Surjit Bhalla, acclaimed economist and public intellectual, has raised questions on NSSO’s Periodic Labour Force Survey (PLFS) for the period July 2017-June 2018. He wrote an article in the English daily, The Indian Express titled ‘A statistical embarrassment’. PLFS is a two-year pilot program which seeks to answer the problems in data collection on jobs, it includes a quarterly urban and yearly rural survey on jobs data. The comparison of PLFS findings with Employment-Unemployment Surveys (EUS) has shown a large jump in unemployment in the country. He pointed out irregularities and contradiction in the 2011 census and 2017-18 PLFS survey. There are four major discrepancies in terms of population, urbanization, percentages of workers population, and salaries & wages. The interesting fact is that both surveys were conducted by NSSO.
On the irregularities regarding urbanization, Surjit Bhalla wrote, “The PLFS reports an urbanisation rate (a ratio) in 2017-18 of 29.3 per cent compared to an estimated 31.2 per cent in the NSSO’s own survey for 2011-12. A decline of 2 percentage points, when the reality (yielded by every other observer) is an increase in urbanization.” He also raised the question on the competence of the National Statistical Commission (NSC), the oversight body. “How did this cross-check escape the NSSO or its oversight body, the National Statistical Commission (NSC)?” wrote Bhalla. “The PLFS results can be described in two words — shockingly untrue. The statistical masters who passed the PLFS data report with a “good house-keeping seal” should hang their heads in statistical shame,” he added.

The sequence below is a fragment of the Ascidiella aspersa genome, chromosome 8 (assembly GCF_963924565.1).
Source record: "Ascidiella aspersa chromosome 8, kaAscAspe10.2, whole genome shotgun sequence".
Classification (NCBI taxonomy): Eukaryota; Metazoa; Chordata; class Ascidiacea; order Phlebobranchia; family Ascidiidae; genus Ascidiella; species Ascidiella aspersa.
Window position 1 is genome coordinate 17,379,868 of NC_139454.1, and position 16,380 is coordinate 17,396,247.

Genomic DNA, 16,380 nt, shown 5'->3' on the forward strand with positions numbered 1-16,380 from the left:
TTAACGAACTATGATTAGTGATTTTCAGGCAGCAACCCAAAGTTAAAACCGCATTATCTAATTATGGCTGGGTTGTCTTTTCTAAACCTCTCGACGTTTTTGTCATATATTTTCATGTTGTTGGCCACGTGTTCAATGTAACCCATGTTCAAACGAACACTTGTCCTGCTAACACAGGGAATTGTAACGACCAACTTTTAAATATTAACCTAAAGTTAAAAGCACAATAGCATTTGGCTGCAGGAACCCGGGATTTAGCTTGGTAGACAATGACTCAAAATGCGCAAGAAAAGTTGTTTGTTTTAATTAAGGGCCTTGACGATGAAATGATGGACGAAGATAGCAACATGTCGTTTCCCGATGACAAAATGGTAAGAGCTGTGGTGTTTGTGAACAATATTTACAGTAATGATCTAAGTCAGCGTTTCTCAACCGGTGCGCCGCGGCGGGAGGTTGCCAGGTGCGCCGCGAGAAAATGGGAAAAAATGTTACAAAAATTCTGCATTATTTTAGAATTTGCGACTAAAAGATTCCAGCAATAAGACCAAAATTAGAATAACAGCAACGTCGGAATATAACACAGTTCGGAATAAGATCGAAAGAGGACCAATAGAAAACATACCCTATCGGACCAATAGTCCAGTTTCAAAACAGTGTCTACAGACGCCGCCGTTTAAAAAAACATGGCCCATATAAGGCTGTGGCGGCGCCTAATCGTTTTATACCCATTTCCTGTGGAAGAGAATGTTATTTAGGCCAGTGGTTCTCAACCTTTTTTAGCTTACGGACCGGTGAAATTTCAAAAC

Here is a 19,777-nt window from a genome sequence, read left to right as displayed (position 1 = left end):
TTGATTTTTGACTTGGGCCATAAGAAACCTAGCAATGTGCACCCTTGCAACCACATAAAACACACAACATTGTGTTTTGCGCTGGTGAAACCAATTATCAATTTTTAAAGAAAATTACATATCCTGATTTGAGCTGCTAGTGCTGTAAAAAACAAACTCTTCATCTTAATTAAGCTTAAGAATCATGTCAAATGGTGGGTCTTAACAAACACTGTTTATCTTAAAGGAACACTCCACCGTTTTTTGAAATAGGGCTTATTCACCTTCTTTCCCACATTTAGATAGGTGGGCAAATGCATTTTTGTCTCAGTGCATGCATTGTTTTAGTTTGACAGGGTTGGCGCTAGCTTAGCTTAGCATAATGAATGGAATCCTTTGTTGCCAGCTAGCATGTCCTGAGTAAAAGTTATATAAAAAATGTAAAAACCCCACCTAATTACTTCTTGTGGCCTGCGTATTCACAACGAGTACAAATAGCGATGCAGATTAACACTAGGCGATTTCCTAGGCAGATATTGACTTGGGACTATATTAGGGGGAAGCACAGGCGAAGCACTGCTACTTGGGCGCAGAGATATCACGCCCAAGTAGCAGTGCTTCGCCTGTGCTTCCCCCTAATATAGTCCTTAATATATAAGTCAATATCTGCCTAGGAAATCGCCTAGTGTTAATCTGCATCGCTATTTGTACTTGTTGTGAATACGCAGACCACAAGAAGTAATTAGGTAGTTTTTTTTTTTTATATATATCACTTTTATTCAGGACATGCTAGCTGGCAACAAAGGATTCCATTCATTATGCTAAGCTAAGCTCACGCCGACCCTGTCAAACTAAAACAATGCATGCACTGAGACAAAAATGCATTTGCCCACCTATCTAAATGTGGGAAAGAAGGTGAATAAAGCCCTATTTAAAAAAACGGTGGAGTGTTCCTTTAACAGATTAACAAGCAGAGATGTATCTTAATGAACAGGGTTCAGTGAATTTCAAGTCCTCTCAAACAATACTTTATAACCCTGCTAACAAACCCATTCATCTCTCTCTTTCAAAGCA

As per the PLFS survey, the population of the country is 2017-18 is lower compared to 2011 which could not be true in any case. “The estimate for overall population in 2017-18 is off the charts — it is too low. The NSSO 2011-12 survey reported a population of 1,088 million; in 2017-18, it reports a population that is 14 million less,” wrote Bhalla on population discrepancy.
On the percentage of worker population, Surjit Bhalla wrote, “Poorer casual workers (those working on daily wages, including agricultural wages) show a big decline in their share in the work-force — a 20 per cent decline from 30.5 per cent of the work force in 2011-12 to 24.9 per cent in 2017-18. The higher income salaried workers show a large increase in employment share — from 19.3 per cent in 2011/12 to 22.8 per cent in 2017-18 — again, a near 20 per cent increase. Both these increases are unprecedented and suggest that contrary to the unemployment rate jump, the economy is doing very well.”
Previously, NITI Aayog CEO Amitabh Kant raised the same question on the methods of data collection by NSSO and its findings in the PLFS survey. The lower population and low urbanization compared to 2011 census have been questioned by all credible academics, economists, researchers and intellectuals. But the member of left-liberal cabal did not utter a word against it because it suits their narrative of mass unemployment in the country.
Bhalla criticized public institutions for operating with outdated technology. “Sadly, and extremely unfortunately, many, no, make it most, no make it all Indian institutions are still operating with the same mind-set and technology and outlook that the pioneers did 70 years ago. The world and technology has moved on. But not us,” he wrote in The Indian Express article. The discrepancies in the article show that it is worth any conclusion and drawing unemployment figures from this report would be ‘disastrous’ for public discourse.
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